How do the ‘universal’ flu vaccines work?
Viruses can attach to and invade host cells because of a proteins protruding from their surfaces like appendages, called hemagglutinin (HA).
These appendages are highly adaptive, and even tiny mutations in HA result in new versions of the virus that become invulnerable to the vaccine designed to destroy their former selves. This is known as “immune escape.”
But universal vaccines bypass the HA surface to target more constant proteins in the virus that are prone to evolve less, Arinaminpathy says. Because the HAs will still be active, the virus may still infect people — but it can’t be as virulent.
Right now, various universal vaccines being developed simultaneously by different labs, and they all target different viral components. But they all have the potential to slow the transmission of many strains of viruses, Arinaminpathy says.
Incorporating that dominating feature in their model vaccine, the researchers then simulated how the basic universal flu vaccine would work in two types of flu outbreak — pandemic and epidemic.
Averting a pandemic
A flu pandemic is the sudden and rapid spread of a new, highly contagious strain — and typically, it’s difficult to predict. Usually, it’s also impossible to control through vaccination alone, Arinaminpathy points out.
But because universal vaccines target parts of the virus that are relatively constant across all virus strains, they’re effective even against pandemic flu.
What’s better, using their computational model, the researchers found that even if only a small proportion of the population received vaccination, that could avert a dreaded pandemic altogether. It does this by raising “herd immunity” that allows unvaccinated individuals to be protected when a sufficient number of people around them are immunized.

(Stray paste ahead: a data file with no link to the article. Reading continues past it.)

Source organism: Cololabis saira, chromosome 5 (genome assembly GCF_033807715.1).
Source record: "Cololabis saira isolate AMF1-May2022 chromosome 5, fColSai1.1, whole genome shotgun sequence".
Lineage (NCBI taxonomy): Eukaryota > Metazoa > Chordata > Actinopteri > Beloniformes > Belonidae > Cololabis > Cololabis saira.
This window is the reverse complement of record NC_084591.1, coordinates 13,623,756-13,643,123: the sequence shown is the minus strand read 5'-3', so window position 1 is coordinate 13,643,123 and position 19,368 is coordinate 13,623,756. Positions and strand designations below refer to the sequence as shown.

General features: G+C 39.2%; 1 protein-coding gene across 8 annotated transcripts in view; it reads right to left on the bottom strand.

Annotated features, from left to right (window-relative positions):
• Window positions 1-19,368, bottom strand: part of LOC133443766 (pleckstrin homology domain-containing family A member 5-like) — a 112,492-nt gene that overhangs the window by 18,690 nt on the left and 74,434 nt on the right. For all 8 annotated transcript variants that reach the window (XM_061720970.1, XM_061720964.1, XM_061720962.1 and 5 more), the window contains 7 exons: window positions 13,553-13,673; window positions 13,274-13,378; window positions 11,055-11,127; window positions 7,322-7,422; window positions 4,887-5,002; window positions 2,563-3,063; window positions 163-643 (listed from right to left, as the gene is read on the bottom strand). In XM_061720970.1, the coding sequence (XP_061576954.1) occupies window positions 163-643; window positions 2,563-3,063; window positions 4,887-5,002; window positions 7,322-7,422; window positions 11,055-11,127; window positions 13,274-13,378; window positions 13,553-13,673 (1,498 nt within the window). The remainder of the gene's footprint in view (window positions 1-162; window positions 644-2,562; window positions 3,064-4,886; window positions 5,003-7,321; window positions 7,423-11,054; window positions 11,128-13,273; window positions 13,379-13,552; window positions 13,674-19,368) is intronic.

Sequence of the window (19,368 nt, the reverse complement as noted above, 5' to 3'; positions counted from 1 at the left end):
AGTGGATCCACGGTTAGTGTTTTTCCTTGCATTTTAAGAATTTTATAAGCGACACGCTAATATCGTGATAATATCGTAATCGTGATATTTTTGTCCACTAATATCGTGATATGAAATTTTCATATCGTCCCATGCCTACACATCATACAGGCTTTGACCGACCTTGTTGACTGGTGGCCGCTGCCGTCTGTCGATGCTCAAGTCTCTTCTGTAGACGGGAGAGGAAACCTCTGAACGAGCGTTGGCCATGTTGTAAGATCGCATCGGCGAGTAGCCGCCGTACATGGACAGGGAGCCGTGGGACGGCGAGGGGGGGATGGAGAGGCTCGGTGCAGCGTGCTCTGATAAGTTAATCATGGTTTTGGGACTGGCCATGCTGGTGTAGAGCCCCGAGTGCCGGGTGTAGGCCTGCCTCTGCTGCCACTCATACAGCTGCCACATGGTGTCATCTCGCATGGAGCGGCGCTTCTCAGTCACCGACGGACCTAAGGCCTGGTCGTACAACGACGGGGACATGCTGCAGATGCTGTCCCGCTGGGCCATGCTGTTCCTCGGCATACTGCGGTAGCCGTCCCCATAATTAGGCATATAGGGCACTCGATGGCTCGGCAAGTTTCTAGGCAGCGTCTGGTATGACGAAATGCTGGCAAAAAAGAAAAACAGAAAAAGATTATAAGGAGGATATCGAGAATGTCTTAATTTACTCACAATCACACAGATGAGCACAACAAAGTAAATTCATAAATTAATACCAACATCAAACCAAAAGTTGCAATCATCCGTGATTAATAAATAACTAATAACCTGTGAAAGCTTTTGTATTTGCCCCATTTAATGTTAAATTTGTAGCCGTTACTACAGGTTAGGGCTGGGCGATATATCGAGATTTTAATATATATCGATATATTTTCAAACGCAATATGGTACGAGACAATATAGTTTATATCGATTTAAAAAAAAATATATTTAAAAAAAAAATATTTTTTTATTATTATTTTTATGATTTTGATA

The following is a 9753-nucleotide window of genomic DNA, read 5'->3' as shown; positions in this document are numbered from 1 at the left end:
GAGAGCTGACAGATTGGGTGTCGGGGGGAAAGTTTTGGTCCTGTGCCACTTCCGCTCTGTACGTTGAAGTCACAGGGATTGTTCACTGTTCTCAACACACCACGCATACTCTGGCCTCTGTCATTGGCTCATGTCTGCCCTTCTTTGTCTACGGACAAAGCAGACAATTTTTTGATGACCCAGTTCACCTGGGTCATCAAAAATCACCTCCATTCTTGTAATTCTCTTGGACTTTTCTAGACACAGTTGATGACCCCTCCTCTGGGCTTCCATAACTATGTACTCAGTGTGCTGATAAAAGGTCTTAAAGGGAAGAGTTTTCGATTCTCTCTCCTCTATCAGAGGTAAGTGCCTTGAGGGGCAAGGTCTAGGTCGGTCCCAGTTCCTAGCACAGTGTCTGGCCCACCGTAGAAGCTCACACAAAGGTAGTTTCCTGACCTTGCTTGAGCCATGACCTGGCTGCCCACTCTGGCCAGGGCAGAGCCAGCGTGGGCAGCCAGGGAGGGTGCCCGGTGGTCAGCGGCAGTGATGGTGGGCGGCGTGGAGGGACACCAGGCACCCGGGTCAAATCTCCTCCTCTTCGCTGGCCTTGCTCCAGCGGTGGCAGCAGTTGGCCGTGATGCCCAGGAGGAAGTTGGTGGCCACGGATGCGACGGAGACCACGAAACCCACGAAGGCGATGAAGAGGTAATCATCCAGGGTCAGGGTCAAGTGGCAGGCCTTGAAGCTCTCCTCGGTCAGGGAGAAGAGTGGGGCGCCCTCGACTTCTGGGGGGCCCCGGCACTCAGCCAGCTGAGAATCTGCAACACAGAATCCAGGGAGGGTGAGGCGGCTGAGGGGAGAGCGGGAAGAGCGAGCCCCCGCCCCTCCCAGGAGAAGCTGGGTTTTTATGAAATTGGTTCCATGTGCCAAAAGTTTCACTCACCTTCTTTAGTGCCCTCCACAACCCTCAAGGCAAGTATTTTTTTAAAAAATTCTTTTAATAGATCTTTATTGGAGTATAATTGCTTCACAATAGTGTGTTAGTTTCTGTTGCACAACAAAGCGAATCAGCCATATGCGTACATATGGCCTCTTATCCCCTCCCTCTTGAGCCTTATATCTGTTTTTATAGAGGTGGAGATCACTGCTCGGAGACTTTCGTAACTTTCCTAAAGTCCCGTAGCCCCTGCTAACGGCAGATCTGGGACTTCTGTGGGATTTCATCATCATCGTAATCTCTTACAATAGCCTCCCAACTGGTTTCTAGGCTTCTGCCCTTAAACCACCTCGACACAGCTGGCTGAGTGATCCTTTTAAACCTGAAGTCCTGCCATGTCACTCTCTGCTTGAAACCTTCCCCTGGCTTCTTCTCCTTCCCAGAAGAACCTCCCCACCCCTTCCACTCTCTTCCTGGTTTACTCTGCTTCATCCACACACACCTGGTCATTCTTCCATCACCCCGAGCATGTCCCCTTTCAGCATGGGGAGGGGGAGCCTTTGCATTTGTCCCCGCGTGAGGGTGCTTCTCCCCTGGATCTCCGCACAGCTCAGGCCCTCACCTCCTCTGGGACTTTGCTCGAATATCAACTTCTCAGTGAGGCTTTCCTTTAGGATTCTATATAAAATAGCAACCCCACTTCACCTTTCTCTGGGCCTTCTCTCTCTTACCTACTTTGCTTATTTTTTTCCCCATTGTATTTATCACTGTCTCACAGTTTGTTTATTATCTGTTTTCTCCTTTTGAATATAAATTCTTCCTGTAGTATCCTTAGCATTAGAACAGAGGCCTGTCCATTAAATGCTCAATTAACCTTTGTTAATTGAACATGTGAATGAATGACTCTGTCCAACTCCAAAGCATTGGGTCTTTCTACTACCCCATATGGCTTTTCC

Controlling yearly epidemics
But how effective are the cross-protective vaccines against those strains that cause flu epidemics every winter?
To find the answer to this, Arinaminpathy and his colleagues run their model according to the two prevailing theories of flu evolution, including a theory by a team led by Dr. Katia Koelle, a biology professor at Duke — and also part of the current research. Koelle’s team reported this theory in the journal Science in 2006.
They found that in both cases, maintaining mass immunization with the universal vaccines over a period of several years slows the evolution of the virus, or its immune escape.
Arinaminpathy and his colleagues also accounted for any potential differences the universal vaccines might have in the level of flu immunity they provide. They did this by assuming their hypothetical vaccine wouldn’t prevent infection, but would only reduce the severity of symptoms — or coughing and sneezing. But even just doing this lowers the chances of the virus being transmitted.
Overall, this led to fewer people becoming infected — and consequently, fewer people gaining immunity to the dominant flu strain.